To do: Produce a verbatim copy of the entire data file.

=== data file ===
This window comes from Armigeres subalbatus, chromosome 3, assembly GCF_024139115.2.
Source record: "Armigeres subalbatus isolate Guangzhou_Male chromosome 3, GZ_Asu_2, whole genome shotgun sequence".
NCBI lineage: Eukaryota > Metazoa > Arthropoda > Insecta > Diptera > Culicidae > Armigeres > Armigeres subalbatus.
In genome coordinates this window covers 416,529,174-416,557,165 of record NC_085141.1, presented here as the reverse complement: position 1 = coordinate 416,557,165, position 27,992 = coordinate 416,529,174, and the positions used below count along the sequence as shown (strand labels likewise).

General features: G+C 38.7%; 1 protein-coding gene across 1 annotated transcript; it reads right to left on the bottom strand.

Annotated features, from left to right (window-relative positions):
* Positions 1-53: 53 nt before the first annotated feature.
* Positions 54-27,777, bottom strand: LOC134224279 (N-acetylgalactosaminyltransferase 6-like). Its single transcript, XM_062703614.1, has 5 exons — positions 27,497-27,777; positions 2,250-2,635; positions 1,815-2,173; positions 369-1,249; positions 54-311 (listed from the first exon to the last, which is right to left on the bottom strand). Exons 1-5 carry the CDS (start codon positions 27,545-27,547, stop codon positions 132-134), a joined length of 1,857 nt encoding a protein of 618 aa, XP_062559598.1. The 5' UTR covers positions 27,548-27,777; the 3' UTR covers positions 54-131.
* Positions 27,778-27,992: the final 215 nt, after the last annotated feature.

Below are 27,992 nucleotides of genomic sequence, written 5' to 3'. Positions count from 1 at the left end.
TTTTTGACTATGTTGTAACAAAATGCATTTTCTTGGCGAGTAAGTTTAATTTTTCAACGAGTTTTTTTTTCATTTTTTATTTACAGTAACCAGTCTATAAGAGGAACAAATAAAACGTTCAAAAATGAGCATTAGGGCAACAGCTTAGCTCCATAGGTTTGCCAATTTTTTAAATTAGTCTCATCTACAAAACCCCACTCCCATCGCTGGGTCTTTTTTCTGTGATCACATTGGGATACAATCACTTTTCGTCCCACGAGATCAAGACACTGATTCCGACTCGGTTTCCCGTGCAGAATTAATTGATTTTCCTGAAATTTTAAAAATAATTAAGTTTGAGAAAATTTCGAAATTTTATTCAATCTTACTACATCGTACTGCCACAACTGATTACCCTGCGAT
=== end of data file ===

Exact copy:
This window comes from Armigeres subalbatus, chromosome 3, assembly GCF_024139115.2.
Source record: "Armigeres subalbatus isolate Guangzhou_Male chromosome 3, GZ_Asu_2, whole genome shotgun sequence".
NCBI lineage: Eukaryota > Metazoa > Arthropoda > Insecta > Diptera > Culicidae > Armigeres > Armigeres subalbatus.
In genome coordinates this window covers 416,529,174-416,557,165 of record NC_085141.1, presented here as the reverse complement: position 1 = coordinate 416,557,165, position 27,992 = coordinate 416,529,174, and the positions used below count along the sequence as shown (strand labels likewise).

General features: G+C 38.7%; 1 protein-coding gene across 1 annotated transcript; it reads right to left on the bottom strand.

Annotated features, from left to right (window-relative positions):
* Positions 1-53: 53 nt before the first annotated feature.
* Positions 54-27,777, bottom strand: LOC134224279 (N-acetylgalactosaminyltransferase 6-like). Its single transcript, XM_062703614.1, has 5 exons — positions 27,497-27,777; positions 2,250-2,635; positions 1,815-2,173; positions 369-1,249; positions 54-311 (listed from the first exon to the last, which is right to left on the bottom strand). Exons 1-5 carry the CDS (start codon positions 27,545-27,547, stop codon positions 132-134), a joined length of 1,857 nt encoding a protein of 618 aa, XP_062559598.1. The 5' UTR covers positions 27,548-27,777; the 3' UTR covers positions 54-131.
* Positions 27,778-27,992: the final 215 nt, after the last annotated feature.

Below are 27,992 nucleotides of genomic sequence, written 5' to 3'. Positions count from 1 at the left end.
TTTTTGACTATGTTGTAACAAAATGCATTTTCTTGGCGAGTAAGTTTAATTTTTCAACGAGTTTTTTTTTCATTTTTTATTTACAGTAACCAGTCTATAAGAGGAACAAATAAAACGTTCAAAAATGAGCATTAGGGCAACAGCTTAGCTCCATAGGTTTGCCAATTTTTTAAATTAGTCTCATCTACAAAACCCCACTCCCATCGCTGGGTCTTTTTTCTGTGATCACATTGGGATACAATCACTTTTCGTCCCACGAGATCAAGACACTGATTCCGACTCGGTTTCCCGTGCAGAATTAATTGATTTTCCTGAAATTTTAAAAATAATTAAGTTTGAGAAAATTTCGAAATTTTATTCAATCTTACTACATCGTACTGCCACAACTGATTACCCTGCGAT